Hands up if you’ve seen Super Troopers. If your hand isn’t up, you can skip to the fourth paragraph, which starts with “So…”.
Is your hand up? Good. Keep it up there if you enjoyed Super Troopers.
If you’re still here and your hand isn’t up then there’s nothing here for you. If you didn’t like Super Troopers then a) there’s probably something wrong with you, and b) you’re very unlikely to enjoy Slammin’ Salmon at all.
So, if you’ve just skipped down from the top, welcome back. We’re about to discuss what Broken Lizard is. Broken Lizard is a comedy troupe made up of five writer/performers that have been responsible for the films Super Troopers, Club Dread and Beerfest. Their speciality is silliness. They don’t work exclusively together, and you may recognise them from other things.
They also appeared briefly as a collective in the big screen adaptation of The Dukes Of Hazard, which was directed by Broken Lizard member Jay Chandrasekhar (who, to give this some balance, directed some episodes of the first season of Arrested Development).
The Slammin’ Salmon finds the Lizards taking their brand of schtik to a restaurant. Owned by a former heavyweight boxing champion, the Slammin’ Salmon restaurant employees have one night to raise $20,000 or the restaurant will be taken over by the Yakuza. As an incentive to the wait staff, the person who raises the most money wins $10,000. High jinks ensue.
Let’s get this out of the way now: it’s not as good as Super Troopers, it’s better than Club Dread.
I was a little concerned at the beginning of the film because it takes a good 20 minutes to get going. Even then it doesn’t really start firing on all cylinders until you hit the 50 minute mark. Once you’re there, you’re good.
The cast are all fantastic. There are a couple of key people I’ll mention later, but certainly worthy of a mention is Cobie Smulders (who you might recognise from the sitcom How I Met Your Mother), who creates a likable and funny character. All of the Lizards are on top form, too. You’ll also see plenty of familiar faces popping up for small and silly roles (including some big names like Vivica Fox and Lance Henriksen).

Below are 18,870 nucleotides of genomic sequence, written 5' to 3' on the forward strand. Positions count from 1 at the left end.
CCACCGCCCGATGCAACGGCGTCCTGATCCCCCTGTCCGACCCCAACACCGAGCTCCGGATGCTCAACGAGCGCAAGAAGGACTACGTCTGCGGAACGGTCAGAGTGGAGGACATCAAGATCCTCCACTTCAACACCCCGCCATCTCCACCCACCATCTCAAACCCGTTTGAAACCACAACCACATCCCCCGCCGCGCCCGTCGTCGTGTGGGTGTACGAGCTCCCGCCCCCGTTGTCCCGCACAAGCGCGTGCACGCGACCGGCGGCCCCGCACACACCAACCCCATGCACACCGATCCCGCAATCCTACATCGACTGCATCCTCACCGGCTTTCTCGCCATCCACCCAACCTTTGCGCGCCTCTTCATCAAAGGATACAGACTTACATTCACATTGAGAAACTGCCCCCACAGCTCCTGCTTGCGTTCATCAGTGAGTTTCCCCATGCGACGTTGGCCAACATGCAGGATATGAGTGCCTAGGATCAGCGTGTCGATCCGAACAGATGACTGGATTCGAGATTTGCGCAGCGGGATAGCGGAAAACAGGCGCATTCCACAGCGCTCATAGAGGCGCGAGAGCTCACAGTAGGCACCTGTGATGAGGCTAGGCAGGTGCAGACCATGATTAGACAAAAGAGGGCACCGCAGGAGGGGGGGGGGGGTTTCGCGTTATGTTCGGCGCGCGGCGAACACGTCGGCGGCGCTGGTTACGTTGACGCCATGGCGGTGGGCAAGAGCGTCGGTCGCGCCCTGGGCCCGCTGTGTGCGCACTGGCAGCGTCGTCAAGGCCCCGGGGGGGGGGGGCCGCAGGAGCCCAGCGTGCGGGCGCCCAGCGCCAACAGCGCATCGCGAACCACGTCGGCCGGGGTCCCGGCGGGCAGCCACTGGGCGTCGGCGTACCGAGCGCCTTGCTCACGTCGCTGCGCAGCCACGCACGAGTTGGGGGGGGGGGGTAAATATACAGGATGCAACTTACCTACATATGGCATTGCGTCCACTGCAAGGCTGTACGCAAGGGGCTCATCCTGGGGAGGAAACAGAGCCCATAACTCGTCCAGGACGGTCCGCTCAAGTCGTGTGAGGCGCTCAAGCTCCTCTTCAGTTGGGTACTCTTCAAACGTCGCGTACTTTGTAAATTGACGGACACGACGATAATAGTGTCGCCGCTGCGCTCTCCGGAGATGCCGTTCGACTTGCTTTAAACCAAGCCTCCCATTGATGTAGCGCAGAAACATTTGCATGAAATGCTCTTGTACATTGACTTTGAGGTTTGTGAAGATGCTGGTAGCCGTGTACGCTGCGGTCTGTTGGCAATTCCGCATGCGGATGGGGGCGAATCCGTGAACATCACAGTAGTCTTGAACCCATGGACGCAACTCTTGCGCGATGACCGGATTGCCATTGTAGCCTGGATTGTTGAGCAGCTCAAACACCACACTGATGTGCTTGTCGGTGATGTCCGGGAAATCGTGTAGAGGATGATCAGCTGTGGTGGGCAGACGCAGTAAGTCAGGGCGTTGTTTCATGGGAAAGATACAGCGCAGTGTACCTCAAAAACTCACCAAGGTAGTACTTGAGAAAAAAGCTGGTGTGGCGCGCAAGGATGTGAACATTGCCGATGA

If The Slammin’ Salmon gains any notoriety, it’s likely it’ll be for the performance of Michael Clarke Duncan. Clarke Duncan is perfectly cast as the confused and dangerous former boxing champ. He owns almost every scene he’s in and in any other movie his performance would have been the best on display. However, Lizard member Jay Chandrasekhar swoops in with his performance as Zongo and steals the show, completely out of nowhere. Both are excellent and elevate the film considerably with their performances.
The Slammin’ Salmon does have some problems. It’s a bit hit and miss with the jokes. Granted, they aren’t in short supply, but there are quite a few misfires which detract from the film. It’s also difficult not to compare everything Broken Lizard does to Super Troopers, and simply put, this is nowhere near as good.
Overall, though, it’s a fun, light comedy that deserves considerably better than a straight-to-DVD release (particularly at a bargain price). Seriously, I’ve seen some utter, utter shit in cinemas in the last 12 months. This film deserved a theatrical run.
Plus, as an additional recommendation, it’s worth remembering that a Broken Lizard DVD is more of an investment than most DVD purchases. This is the type of film that you’ll find more enjoyable with every watch and can come back to again and again.
There’s not a great deal contained within the bonus features menu. There’s an awful trailer (I watched the trailer after I’d seen the film, and it made me want to unwatch it ,even though I’d thoroughly enjoyed it. Marketing fail).
There’s also a strange introduction (I’m not sure what to) and a fluff piece where the guys discuss the time they spent working in restaurants that inspired the film.
However, in the audio set-up you’ll find you get two commentary tracks included on the disc. The first features first-time director Kevin Heffernan along with fellow Lizard Steve Lemme. This track is the more technical of the two, although they do a great job of keeping the track entertaining. The second commentary features the remaining three Lizards and is very funny. I rarely listen to commentary tracks any more, but I would strongly recommend both of these.
So, although the bonus features section may be a letdown, you will find three full hours of additional entertainment on the disc. Not bad.
Film: (add one if you think Super Troopers is the funniest thing you’ve ever seen)Disc: The Slammin’ Salmonis out now and available from the Den Of Geek Store.